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Advice for teachers -
Physics

Practical activities

Practical activities may be used to introduce and consolidate understanding of a physics concept and to develop scientific skills and should not be limited to assessment tasks.

The principles of fair testing through controlled experiments are important in science, but may not always enable students to understand scientific ideas or concepts, answer their questions or appreciate how scientists work and the nature of science. At this level, different methods of scientific inquiry that generate primary data may be utilised. Common to different methods of scientific inquiry and practical activities are three key aspects that are central to the study design’s inquiry focus: asking questions, testing ideas and using evidence.

The following identifies examples of practical activities involving a range of scientific inquiry methods across VCE Physics Units 1 to 4 that enable development of scientific skills:

Unit 1

  • Controlled experiment: investigate how the energy received by a solar cell is related to its orientation
  • Single variable exploration: investigate thermal equilibrium temperature by mixing different samples of water at different temperatures
  • Pattern seeking: investigate whether two 60 W light bulbs shine brighter than three 40 W light bulbs
  • Classification and identification: develop a dichotomous key to classify the particles in the ‘particle zoo’
  • Investigation of scientific models: devise demonstrations to illustrate the strengths and limitations of water flow as an analogy for electric current

Unit 2

  • Controlled experiment: investigate the effect of temperature on the percentage rebound height of a squash ball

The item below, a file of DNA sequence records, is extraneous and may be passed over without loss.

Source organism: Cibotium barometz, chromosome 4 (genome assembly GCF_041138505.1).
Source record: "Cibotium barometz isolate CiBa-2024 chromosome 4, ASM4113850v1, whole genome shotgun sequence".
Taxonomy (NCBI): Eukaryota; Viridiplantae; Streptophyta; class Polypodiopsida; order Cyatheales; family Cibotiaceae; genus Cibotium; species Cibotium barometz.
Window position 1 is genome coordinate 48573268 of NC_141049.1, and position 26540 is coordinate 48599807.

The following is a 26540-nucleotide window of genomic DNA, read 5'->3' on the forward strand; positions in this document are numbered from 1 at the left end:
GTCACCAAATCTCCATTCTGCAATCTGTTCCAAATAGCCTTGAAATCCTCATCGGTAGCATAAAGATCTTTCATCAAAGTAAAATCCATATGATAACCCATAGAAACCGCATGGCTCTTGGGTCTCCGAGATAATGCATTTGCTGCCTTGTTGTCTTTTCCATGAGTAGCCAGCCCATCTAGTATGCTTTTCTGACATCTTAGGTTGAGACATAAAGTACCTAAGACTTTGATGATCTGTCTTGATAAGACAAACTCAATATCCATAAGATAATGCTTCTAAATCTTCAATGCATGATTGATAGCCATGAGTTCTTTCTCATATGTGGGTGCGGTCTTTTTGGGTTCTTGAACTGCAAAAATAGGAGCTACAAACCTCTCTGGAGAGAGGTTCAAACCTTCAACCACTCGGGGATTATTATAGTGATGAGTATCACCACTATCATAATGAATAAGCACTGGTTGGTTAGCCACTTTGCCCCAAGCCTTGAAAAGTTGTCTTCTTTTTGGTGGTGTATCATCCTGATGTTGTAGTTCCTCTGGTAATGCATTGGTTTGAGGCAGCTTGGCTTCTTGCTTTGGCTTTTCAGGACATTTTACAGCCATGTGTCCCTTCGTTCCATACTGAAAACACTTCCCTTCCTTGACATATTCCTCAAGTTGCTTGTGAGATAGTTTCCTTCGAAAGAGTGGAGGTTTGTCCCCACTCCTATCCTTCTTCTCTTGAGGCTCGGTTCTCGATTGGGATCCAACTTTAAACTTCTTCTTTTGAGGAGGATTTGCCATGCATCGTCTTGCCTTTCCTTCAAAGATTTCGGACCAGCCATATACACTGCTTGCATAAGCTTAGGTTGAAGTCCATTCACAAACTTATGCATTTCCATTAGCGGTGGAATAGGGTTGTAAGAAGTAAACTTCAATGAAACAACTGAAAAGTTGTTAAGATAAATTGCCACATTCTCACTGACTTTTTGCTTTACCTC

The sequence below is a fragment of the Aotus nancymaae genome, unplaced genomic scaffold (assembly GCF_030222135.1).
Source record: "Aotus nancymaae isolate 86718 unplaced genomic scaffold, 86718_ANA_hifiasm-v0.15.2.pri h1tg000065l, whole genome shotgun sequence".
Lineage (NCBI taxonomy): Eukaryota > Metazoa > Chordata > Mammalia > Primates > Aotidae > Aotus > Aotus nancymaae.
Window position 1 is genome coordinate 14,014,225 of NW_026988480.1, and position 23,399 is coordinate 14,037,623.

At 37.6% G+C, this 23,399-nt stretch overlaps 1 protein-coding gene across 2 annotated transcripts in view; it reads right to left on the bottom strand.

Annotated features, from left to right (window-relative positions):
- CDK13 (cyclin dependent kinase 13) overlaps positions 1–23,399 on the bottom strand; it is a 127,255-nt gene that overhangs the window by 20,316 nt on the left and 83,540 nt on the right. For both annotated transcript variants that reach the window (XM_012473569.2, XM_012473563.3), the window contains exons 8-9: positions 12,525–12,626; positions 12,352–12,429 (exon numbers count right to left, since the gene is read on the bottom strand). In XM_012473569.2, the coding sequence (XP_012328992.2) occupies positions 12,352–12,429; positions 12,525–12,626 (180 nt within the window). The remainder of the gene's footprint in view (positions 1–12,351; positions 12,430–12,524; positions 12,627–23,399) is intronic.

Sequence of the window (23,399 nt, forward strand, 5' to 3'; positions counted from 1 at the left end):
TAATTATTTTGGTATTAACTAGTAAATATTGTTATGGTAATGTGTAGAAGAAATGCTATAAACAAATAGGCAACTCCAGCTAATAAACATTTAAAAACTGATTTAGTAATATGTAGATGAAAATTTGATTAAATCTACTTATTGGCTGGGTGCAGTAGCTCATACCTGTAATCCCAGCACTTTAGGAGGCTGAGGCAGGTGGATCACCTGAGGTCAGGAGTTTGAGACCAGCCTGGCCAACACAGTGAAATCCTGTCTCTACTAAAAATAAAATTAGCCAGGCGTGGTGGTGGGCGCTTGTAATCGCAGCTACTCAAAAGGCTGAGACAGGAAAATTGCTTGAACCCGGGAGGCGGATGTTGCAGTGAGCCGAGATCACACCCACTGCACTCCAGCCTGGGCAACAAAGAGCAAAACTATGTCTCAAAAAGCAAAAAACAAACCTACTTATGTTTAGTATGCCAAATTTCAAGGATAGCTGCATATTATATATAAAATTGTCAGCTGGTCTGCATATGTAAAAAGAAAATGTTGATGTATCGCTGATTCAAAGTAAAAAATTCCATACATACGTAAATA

• Single variable exploration: investigate how the appearance of a comet, and its location in the night sky, change over a week
  • Pattern seeking: determine whether right and left ears hear sound differently
  • Classification and identification: develop a way of determining whether a particular type of wind instrument can be modelled as a tube closed at one or both ends
  • Investigation of scientific models: develop a model to study the frequency of a ‘bottle organ’ of several identical bottles filled with different amounts of water

Unit 3

  • Product, process or system development: design, construct and test a three-setting heating (high, medium, low) that uses only two resistive elements, a power supply and an arrangement of connecting wires and switches; measure the heat energy output of each of the three settings
  • Single variable exploration: determine when an unevenly hung towel falls off a towel rail
  • Investigation of a scientific model: devise an inquiry to test the statement that ‘if you are sinking in soft mud, you should not move vigorously to try to get out’
  • Product, process or system development: design, set up and test a ‘speed trap’ to determine whether cyclists are exceeding 20 km/h at a particular location, including specifying the limitations of your detection system
  • Classification and identification: use scales such as the Forel-Ule Scale (used in limnology and oceanography for determining the colour of bodies of water) or the Torino Scale (designed to communicate to the public the risk associated with a future Earth approach by an asteroid or comet) to develop a scale of magnetic attraction
  • Controlled experiment: investigate how the bounce of a table tennis ball is affected when it is partially filled with water

Unit 4

  • Pattern seeking: investigate the patterns produced when looking at a point-like source through different woven textiles
  • Product, process or system development: design, construct and test a fluid-based lens system with adjustable focus and suggest possible applications of your system
  • Investigation of a scientific model: develop a model to explain why veins appear to be blue when human blood is red​